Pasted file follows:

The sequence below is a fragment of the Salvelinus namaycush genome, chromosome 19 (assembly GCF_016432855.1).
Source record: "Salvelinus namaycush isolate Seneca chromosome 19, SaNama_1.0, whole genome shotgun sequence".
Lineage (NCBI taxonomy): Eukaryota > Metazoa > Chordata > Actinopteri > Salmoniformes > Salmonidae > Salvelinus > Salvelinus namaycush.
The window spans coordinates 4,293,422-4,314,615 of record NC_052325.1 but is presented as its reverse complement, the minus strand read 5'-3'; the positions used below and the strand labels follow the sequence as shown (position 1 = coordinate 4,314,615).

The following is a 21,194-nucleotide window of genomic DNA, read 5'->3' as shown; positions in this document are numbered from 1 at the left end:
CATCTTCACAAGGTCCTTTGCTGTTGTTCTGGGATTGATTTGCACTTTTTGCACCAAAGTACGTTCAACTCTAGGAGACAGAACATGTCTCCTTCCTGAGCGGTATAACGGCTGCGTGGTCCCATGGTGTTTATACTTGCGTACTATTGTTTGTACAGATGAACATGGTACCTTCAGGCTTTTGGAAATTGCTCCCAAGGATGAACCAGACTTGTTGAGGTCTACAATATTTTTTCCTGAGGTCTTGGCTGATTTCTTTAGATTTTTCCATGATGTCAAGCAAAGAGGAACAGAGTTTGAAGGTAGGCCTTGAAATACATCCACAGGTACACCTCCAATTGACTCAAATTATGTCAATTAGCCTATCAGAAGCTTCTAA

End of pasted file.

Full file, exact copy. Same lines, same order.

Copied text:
The sequence below is a fragment of the Salvelinus namaycush genome, chromosome 19 (assembly GCF_016432855.1).
Source record: "Salvelinus namaycush isolate Seneca chromosome 19, SaNama_1.0, whole genome shotgun sequence".
Lineage (NCBI taxonomy): Eukaryota > Metazoa > Chordata > Actinopteri > Salmoniformes > Salmonidae > Salvelinus > Salvelinus namaycush.
The window spans coordinates 4,293,422-4,314,615 of record NC_052325.1 but is presented as its reverse complement, the minus strand read 5'-3'; the positions used below and the strand labels follow the sequence as shown (position 1 = coordinate 4,314,615).

The following is a 21,194-nucleotide window of genomic DNA, read 5'->3' as shown; positions in this document are numbered from 1 at the left end:
CATCTTCACAAGGTCCTTTGCTGTTGTTCTGGGATTGATTTGCACTTTTTGCACCAAAGTACGTTCAACTCTAGGAGACAGAACATGTCTCCTTCCTGAGCGGTATAACGGCTGCGTGGTCCCATGGTGTTTATACTTGCGTACTATTGTTTGTACAGATGAACATGGTACCTTCAGGCTTTTGGAAATTGCTCCCAAGGATGAACCAGACTTGTTGAGGTCTACAATATTTTTTCCTGAGGTCTTGGCTGATTTCTTTAGATTTTTCCATGATGTCAAGCAAAGAGGAACAGAGTTTGAAGGTAGGCCTTGAAATACATCCACAGGTACACCTCCAATTGACTCAAATTATGTCAATTAGCCTATCAGAAGCTTCTAA